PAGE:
The Windows SDK Breaks the New TR1 Extensions in Visual Studio 2008 SP1 (Until you Repair It, That Is)

One of the main uses for my blog is to share those little annoyances that I spend hours or days solving and spare you the “fun” of going through this yourself. So, even though this isn’t really about application compatibility, which has kind of become the main theme here, it will still hopefully help save somebody some time (thanks to search engines).

I recently picked up a new laptop (Lenovo T61p, FWIW) and got everything set up according to my typical usage scenarios. I was then going about building some code, and discovered that in the transition, several of my builds had broken.

Weird, I thought. We recently moved some MFC updates and the addition of TR1 extensions to C++ from a separate feature pack into Visual Studio 2008 SP1. I was getting all of the MFC extension bits. I was missing some of the TR1 extension bits. I indexed all of the header files, and they just plain weren’t there. The shared_ptr class, for example, lived in zero header files on my hard drive.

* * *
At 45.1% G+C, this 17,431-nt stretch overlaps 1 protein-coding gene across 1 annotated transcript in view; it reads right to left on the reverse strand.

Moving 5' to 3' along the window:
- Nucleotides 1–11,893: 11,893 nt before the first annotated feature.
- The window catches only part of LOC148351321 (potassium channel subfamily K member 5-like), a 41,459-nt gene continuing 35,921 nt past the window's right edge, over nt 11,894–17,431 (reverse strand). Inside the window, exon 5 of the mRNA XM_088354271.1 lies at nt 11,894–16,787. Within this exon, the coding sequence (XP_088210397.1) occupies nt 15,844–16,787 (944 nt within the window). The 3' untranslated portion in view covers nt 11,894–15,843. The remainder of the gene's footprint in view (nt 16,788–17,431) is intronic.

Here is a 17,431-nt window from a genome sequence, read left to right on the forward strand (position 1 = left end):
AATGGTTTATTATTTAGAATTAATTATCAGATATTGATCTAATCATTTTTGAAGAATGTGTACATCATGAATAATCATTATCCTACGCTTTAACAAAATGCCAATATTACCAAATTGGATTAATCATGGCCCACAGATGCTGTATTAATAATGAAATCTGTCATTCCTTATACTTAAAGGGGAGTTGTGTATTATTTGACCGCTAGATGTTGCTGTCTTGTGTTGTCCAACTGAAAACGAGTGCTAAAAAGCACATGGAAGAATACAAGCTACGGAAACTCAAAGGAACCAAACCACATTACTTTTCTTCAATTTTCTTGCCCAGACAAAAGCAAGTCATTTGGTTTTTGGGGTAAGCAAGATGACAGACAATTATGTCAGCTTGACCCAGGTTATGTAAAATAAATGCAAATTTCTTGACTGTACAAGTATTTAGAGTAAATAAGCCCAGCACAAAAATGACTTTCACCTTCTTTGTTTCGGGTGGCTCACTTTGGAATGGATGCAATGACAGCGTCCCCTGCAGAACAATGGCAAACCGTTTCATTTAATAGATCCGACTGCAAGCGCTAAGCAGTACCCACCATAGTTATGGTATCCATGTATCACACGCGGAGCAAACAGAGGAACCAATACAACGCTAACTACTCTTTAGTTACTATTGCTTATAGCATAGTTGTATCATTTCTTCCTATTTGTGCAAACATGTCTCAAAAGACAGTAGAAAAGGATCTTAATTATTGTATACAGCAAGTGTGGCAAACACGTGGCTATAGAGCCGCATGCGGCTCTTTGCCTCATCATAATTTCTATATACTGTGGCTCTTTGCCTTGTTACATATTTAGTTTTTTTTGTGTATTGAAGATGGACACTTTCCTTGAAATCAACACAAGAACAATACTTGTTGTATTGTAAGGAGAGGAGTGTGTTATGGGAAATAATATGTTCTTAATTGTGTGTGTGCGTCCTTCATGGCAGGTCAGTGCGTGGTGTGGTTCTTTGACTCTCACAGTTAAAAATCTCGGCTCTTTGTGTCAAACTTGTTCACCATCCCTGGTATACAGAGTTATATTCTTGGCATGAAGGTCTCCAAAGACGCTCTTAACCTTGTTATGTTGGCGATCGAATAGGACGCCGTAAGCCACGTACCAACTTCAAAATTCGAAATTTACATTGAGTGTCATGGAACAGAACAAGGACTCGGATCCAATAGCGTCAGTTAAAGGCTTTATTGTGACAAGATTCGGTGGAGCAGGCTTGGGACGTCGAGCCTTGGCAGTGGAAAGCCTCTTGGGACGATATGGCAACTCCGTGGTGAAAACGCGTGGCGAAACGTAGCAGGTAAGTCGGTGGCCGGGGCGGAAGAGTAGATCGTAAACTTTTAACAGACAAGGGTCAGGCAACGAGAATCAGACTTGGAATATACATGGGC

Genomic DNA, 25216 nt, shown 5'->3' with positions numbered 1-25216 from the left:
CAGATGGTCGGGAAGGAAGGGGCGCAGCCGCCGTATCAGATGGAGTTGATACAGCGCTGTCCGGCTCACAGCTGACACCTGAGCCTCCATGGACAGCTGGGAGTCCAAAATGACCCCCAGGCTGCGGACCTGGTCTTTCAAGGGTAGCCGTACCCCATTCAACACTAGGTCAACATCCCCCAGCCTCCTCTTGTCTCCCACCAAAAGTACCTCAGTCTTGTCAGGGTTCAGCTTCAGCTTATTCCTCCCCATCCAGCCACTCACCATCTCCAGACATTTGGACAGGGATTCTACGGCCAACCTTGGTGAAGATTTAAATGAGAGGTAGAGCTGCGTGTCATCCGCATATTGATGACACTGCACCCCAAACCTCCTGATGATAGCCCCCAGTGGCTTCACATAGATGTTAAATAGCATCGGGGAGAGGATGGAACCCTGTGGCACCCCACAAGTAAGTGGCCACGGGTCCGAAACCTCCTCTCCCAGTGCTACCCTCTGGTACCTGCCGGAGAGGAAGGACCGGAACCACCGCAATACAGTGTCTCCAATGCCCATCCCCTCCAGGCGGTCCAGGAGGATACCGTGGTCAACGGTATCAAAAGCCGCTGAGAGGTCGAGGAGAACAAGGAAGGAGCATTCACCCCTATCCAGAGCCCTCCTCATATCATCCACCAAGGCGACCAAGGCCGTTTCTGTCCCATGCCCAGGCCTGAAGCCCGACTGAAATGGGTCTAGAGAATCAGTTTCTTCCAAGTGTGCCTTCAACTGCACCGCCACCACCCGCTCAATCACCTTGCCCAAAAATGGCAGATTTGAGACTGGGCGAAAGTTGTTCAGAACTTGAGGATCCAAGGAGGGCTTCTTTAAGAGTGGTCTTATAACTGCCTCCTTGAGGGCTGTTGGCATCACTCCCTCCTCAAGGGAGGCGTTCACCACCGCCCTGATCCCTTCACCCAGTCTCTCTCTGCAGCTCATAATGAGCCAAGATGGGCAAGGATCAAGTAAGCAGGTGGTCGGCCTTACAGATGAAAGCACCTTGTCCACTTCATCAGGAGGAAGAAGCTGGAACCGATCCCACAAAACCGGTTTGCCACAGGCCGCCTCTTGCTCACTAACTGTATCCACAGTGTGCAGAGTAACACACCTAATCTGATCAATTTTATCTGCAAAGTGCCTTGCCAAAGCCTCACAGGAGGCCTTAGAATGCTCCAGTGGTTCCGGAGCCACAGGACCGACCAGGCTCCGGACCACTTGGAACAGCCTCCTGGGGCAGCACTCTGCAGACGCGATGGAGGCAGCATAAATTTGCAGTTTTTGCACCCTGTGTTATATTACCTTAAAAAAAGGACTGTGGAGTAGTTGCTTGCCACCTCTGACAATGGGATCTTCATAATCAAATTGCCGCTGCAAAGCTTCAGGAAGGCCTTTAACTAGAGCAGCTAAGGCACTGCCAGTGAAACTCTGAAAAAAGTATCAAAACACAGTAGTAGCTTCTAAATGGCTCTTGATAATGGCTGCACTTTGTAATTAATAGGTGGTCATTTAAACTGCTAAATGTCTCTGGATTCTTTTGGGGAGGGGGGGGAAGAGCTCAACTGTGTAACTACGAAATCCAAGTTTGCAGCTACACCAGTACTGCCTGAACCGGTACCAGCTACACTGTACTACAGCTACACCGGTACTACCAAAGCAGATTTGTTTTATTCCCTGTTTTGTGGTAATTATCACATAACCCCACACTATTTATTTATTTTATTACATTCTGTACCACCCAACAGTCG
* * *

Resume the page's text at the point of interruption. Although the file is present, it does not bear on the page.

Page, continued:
What happened?

The fix, of course, is to just re-install Visual Studio 2008 SP1. But what broke it?

It turns out that the Windows SDK lays down files not only in C:Program FilesMicrosoft SDKsWindowsv6.1Include, but takes the liberty of laying down (older) files in C:Program FilesMicrosoft Visual Studio 9.0VCinclude. Yep – it up and clobbered the SP1 header files and broke my builds.

So, if you install the Windows Vista SP1 / Windows Server 2008 SDK, you may want to re-install VS2008 SP1 afterwards…

Comments (4)

  1. 1985 says:

    Someone should invent an installer that will prompt the user, asking if the user wants to overwrite an existing file with an older version or not.

  2. Eric says:

    It’s unfortunate that the SDK interfers with Visual Studio, but the situation *is* getting better. Much of the redundancy between the SDK and Visual Studio has been removed, preventing the "double installation" of SDK files that would occur in the VS2003/2005 days.

  3. Kenny Kerr says:

    I wrote about it here:

    The trick (for now) is to install the Windows SDK before installing the Visual Studio 2008 service pack. That way it saves a lot of time rerunning the SP1 installer.

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